“I have a friend in Georgia right now and they are super anxious,” Pasini, the former Maspeth High student, said of Trump’s decision. “They called me up… having a panic attack, venting to me about how they’re just so concerned with all the transphobia this might bring about in their hometown, making things so much worse.”
For three years, Sanabria, the former P.S. 58 student, has been mentoring a 10-year-old boy in North Carolina after their parents connected on a Facebook group for people with transgender children. “I think about him constantly when this stuff comes up,” Sanabria said. “Things are going to get really dangerous for transgender people. We were just given something that makes total sense, and now it’s been stripped away from us.”
With or without the White House’s support, the question of whether transgender students are protected under Title IX is on the Supreme Court’s radar. The high court is scheduled to hear arguments next month in the case of Gavin Grimm, a 17-year-old whose Virginia school board prohibited him from using the boys’ bathroom.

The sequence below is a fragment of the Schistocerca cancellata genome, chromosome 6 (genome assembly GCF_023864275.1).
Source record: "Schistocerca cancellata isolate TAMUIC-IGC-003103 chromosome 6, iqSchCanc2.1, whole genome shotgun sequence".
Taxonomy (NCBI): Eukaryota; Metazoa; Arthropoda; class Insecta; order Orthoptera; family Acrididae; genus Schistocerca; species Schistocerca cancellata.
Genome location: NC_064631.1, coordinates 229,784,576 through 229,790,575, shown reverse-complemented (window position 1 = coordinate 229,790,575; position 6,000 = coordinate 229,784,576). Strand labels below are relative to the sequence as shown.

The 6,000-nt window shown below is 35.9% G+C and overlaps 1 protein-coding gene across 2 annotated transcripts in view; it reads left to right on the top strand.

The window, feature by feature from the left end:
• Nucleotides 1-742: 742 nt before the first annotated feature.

Like Grimm, Sanabria was able to change his birth certificate to reflect his gender. “My birth certificate says ‘male,’” Sanabria said. “That’s not something everybody has.” In a state like North Carolina, he would be required to use the male bathroom, while someone who wasn’t able to get the document change would be forced into a restroom that doesn’t match their gender identity.
While the courts wrestle with the nation’s confusing jumble of regulations telling transgender people where they can and cannot pee, New York City’s trans youth have some words for the president.
During the campaign, Trump said people should “use the bathroom that they feel is appropriate” and that he would allow trans celebrity Caitlyn Jenner to use whatever bathroom she wanted at Trump Tower. Since then, Mike Pence has become vice president, Sessions has become attorney general, and Trump’s position has become less sympathetic to transgender people.
“I would want to ask him if he’s ever sat down and spoken with a transgender child. I would really love to know how many transgender children he knows,” Sanabria said. “If you’re someone who doesn’t know anybody who is transgender, or you aren’t transgender yourself, you don’t need to question it because it’s not relevant.”
Daniels was doubtful Trump would even listen, but had a message for cisgender people: “What would it be like for you if you were uncomfortable every time in the bathroom? Or if you were discriminated against in any number of states?”
Spencer Washington had a more defiant message for Trump: “If you think that your little law-reversing is going to prevent us from using a bathroom,” he said, “think again.”